Shortly after 10 p.m. on Thursday, Sept. 24, Rothenberg began feeling faint while playing tennis with his friends at the Mercer Island Country Club.
Rothenberg’s tennis partners immediately yelled for someone to call 911.
Within seconds, two MICC members, both of whom happened to be doctors, were at Rothenberg’s side administering CPR. Minutes later, they were using the MICC defibrillator to jump-start the man’s heart.
The EMT team had yet to arrive. When they did, Rothenberg’s pulse was already beating again.
Rothenberg, who is feeling healthy and active today, only a week after the cardiac arrest, said his rescue was a miracle.
“The fact that those two doctors were there, and the defibrillator, are the reasons I survived. If I had been anywhere else, it would have been too late,” Rothenberg said.
Dr. Alan Geltzer, one of the two doctors to respond to Rothenberg, agreed.
“There were a lot of things that came together to save his life. There were lots of people around, and those involved were able to jump on things and get things going,” Geltzer said, adding that the fact that MICC had a defibrillator was essential. “There’s no question, the defibrillator and CPR kept Eric alive. It’s tremendous that the Country Club has one.”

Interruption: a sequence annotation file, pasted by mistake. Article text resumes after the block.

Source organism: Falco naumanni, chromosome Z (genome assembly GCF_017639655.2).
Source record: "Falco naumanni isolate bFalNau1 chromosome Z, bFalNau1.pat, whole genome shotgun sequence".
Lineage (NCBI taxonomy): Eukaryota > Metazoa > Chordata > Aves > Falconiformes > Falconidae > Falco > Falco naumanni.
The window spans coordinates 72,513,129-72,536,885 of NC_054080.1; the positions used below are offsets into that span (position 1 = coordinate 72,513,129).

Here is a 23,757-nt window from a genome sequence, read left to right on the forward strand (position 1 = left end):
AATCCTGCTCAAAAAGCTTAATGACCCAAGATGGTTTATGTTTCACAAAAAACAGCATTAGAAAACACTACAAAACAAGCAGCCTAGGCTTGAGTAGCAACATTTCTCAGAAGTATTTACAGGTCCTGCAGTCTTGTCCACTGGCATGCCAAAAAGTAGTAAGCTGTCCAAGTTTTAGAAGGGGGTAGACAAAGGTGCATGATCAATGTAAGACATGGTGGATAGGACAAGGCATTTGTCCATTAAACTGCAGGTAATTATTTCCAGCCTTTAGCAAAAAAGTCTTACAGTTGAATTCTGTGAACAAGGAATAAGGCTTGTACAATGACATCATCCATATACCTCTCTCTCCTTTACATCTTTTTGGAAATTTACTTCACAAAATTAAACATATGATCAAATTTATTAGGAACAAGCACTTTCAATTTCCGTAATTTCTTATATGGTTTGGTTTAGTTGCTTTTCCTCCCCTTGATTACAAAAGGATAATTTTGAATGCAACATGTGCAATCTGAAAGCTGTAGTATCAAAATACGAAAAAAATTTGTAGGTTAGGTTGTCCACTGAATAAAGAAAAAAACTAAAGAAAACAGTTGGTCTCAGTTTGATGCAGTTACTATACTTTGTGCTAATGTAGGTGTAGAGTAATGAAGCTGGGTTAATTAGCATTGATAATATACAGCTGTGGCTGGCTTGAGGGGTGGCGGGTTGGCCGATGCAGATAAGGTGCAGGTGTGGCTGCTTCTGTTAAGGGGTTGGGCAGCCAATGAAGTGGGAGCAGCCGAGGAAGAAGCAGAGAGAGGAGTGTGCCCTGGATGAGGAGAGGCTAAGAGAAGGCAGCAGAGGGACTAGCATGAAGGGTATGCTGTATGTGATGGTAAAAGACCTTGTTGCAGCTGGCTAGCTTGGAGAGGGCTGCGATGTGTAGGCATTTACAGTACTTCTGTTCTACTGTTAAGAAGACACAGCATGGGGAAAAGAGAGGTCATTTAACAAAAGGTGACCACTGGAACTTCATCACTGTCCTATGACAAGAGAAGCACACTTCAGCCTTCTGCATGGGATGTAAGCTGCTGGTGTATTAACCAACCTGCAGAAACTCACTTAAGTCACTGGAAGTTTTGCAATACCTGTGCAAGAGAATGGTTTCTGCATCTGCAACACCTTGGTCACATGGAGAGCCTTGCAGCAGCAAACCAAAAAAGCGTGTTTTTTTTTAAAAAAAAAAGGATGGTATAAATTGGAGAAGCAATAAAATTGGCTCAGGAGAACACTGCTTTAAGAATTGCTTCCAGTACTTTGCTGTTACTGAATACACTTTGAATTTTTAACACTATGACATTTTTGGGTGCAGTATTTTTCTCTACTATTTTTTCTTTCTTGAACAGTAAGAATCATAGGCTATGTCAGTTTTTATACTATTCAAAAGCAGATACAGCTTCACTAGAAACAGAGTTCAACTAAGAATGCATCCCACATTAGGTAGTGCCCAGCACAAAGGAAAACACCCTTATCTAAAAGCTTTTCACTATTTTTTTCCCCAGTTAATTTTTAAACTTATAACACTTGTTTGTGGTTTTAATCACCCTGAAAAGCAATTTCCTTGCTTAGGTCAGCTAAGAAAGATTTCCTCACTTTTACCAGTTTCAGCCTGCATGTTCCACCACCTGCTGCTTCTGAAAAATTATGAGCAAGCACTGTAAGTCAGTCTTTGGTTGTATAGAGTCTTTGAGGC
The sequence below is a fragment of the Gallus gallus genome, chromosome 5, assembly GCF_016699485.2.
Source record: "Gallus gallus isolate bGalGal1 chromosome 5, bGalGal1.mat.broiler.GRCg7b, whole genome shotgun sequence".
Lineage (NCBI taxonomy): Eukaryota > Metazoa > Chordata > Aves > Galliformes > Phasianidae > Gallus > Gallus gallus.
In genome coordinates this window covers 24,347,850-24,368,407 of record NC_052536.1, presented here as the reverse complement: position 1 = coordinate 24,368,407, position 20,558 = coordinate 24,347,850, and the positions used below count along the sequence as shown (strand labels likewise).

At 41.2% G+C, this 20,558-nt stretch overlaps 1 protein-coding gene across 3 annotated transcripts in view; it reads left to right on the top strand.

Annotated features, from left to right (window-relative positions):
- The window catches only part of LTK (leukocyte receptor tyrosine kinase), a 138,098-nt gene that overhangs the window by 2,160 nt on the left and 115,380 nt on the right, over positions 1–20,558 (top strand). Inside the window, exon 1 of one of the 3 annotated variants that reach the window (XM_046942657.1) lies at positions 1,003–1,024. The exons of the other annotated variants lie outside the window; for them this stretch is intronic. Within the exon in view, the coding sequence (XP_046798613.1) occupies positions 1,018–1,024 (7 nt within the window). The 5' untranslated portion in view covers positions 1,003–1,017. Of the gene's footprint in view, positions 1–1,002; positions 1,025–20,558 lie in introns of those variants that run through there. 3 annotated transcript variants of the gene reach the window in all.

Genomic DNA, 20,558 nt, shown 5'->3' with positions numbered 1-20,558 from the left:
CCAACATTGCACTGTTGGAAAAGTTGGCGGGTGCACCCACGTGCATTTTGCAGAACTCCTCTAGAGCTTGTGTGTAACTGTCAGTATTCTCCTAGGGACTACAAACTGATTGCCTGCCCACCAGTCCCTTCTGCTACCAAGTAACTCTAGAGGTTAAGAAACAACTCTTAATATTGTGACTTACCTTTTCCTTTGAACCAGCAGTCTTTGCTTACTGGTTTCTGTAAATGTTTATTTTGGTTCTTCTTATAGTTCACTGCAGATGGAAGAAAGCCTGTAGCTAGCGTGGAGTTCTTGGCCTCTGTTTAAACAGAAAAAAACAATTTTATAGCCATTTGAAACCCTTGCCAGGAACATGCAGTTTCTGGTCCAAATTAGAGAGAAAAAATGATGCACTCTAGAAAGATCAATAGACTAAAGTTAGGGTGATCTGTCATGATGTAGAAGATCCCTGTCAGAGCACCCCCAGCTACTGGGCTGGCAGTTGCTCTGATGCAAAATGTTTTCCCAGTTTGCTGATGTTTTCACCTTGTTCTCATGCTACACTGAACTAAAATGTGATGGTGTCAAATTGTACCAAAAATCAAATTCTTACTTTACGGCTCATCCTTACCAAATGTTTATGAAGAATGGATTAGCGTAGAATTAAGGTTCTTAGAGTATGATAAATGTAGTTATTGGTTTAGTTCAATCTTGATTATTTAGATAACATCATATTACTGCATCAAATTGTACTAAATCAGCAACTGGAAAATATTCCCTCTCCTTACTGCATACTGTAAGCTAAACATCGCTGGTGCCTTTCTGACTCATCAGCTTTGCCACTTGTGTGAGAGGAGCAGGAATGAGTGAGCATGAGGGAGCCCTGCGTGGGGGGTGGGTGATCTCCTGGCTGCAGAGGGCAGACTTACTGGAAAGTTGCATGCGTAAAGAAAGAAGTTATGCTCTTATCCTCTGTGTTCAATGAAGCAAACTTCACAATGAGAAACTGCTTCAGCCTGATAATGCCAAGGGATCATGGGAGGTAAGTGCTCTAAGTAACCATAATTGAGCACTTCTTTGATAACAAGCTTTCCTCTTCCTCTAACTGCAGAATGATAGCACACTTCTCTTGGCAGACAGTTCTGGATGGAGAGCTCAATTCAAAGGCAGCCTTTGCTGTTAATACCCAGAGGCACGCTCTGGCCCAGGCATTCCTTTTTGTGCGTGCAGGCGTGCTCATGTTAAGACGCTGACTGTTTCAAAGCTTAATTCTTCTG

It took Bellevue paramedics nearly 10 minutes to arrive at the South-end Country Club with an ambulance. Geltzer and Dr. Niraj Patel were administering CPR to Rothenberg within seconds.
A few days after the emergency, Rothenberg was back at home with his two sons and wife, Edith. He suffered no brain damage and now carries an implantable cardioverter-defibrillator (ICD) near his heart to detect any further episodes of cardiac arrhythmia.
“It’s hard to articulate. It makes me not only appreciate the people who were there to help, but the Mercer Island community. Even people I don’t know have offered their support and prayers,” Rothenberg said. “It’s like looking at my kids and my family, and having a greater appreciation for life.”